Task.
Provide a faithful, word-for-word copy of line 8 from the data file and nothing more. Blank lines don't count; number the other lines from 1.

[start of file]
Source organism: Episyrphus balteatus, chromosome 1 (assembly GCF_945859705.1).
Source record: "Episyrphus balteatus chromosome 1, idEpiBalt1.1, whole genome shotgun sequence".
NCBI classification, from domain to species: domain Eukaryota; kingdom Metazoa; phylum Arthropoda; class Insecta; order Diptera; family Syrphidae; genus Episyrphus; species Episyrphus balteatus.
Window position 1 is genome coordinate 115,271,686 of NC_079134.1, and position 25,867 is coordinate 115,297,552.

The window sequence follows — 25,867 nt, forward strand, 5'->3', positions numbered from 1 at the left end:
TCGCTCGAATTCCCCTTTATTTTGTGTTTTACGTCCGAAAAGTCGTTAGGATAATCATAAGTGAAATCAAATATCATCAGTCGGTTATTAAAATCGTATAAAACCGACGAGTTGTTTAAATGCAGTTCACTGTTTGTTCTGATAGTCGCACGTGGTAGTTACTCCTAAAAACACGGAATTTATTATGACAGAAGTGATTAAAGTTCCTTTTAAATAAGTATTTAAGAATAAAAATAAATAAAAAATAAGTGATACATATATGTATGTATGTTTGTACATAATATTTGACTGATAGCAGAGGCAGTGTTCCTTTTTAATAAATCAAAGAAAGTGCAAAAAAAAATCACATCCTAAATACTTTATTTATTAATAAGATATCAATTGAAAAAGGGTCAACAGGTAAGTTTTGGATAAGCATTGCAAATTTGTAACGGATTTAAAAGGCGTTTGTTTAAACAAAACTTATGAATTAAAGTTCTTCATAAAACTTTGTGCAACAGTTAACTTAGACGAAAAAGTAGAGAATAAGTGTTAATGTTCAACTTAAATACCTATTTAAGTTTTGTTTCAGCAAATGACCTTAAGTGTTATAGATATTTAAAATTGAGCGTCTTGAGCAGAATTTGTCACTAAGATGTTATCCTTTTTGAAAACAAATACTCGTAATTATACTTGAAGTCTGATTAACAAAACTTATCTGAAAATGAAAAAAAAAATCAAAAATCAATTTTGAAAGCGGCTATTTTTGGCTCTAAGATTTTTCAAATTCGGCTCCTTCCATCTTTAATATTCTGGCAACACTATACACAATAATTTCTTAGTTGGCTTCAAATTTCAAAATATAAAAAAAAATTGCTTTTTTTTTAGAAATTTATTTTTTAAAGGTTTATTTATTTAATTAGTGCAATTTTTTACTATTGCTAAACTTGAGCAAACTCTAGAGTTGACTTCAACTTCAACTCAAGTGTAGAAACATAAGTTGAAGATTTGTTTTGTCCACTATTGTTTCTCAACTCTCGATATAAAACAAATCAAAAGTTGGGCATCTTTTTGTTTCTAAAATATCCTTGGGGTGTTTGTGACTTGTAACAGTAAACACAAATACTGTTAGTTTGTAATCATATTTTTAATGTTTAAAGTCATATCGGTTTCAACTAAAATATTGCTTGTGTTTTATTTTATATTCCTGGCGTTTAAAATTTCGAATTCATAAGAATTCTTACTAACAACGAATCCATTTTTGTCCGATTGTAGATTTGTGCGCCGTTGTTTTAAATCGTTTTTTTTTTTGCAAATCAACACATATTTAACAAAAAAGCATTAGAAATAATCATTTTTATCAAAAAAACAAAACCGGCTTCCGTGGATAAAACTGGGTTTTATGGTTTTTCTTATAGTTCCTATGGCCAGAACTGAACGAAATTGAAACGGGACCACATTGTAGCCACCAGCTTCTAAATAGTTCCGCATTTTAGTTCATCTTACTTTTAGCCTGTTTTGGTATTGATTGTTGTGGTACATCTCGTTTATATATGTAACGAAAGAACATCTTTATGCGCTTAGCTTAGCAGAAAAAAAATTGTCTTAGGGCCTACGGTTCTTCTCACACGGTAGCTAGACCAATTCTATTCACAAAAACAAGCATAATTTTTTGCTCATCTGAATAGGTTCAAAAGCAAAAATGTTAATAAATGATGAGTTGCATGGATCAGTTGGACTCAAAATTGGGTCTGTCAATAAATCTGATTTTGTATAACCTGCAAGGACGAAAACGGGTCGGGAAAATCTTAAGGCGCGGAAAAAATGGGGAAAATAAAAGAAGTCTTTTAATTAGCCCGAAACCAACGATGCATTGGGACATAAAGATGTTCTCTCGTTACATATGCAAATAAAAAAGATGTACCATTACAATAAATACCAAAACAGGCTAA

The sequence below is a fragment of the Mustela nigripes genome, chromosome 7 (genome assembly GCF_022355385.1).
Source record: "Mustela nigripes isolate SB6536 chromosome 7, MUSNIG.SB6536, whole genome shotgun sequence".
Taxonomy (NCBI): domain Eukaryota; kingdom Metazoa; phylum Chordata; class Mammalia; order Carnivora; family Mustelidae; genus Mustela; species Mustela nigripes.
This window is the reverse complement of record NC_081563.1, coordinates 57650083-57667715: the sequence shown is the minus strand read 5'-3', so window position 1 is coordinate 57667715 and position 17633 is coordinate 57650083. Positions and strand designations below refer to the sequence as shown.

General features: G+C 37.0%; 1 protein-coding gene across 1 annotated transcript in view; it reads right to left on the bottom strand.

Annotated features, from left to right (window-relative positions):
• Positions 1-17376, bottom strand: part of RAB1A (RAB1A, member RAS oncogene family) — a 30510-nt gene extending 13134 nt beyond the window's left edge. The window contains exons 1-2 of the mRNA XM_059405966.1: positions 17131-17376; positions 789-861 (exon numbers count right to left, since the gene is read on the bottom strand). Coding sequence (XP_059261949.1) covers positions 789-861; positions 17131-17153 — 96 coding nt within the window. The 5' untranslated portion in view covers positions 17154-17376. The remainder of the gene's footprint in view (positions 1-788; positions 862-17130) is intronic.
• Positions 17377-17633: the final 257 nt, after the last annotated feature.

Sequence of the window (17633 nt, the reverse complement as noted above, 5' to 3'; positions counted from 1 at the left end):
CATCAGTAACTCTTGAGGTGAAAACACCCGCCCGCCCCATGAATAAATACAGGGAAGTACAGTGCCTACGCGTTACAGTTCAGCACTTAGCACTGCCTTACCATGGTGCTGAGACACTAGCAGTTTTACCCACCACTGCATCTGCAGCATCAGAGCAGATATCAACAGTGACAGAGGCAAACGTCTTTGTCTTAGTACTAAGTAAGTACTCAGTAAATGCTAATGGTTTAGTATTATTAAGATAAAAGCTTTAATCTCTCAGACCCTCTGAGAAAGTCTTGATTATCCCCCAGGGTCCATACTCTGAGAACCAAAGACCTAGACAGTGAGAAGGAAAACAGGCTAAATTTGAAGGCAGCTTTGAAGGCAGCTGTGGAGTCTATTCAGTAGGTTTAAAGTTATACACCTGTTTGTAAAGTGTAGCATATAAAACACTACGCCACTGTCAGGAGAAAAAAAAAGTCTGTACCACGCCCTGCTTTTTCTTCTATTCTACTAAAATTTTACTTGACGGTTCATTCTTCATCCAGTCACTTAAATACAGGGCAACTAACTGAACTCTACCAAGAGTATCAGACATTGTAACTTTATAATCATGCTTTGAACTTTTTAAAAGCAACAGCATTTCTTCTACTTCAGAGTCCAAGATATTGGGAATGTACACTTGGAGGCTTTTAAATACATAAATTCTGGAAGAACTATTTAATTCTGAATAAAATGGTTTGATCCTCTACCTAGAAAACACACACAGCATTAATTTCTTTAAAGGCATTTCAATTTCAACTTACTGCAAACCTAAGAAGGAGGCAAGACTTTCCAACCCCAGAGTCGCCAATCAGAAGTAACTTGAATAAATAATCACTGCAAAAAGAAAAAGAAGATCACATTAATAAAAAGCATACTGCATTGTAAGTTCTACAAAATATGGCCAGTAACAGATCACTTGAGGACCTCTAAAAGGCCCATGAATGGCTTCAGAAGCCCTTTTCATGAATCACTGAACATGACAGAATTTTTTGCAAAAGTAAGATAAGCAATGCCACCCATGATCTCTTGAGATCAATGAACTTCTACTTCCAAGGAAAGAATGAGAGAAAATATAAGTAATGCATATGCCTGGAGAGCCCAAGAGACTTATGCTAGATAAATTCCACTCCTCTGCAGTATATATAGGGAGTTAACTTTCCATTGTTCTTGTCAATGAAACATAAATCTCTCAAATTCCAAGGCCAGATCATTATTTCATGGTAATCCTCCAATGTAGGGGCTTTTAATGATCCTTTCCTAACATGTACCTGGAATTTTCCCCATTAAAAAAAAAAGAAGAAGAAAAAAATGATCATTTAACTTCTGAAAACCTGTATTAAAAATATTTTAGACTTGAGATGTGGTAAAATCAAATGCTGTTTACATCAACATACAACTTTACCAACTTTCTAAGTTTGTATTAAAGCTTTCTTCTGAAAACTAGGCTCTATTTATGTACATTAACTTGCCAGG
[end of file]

Source record: "Mustela nigripes isolate SB6536 chromosome 7, MUSNIG.SB6536, whole genome shotgun sequence".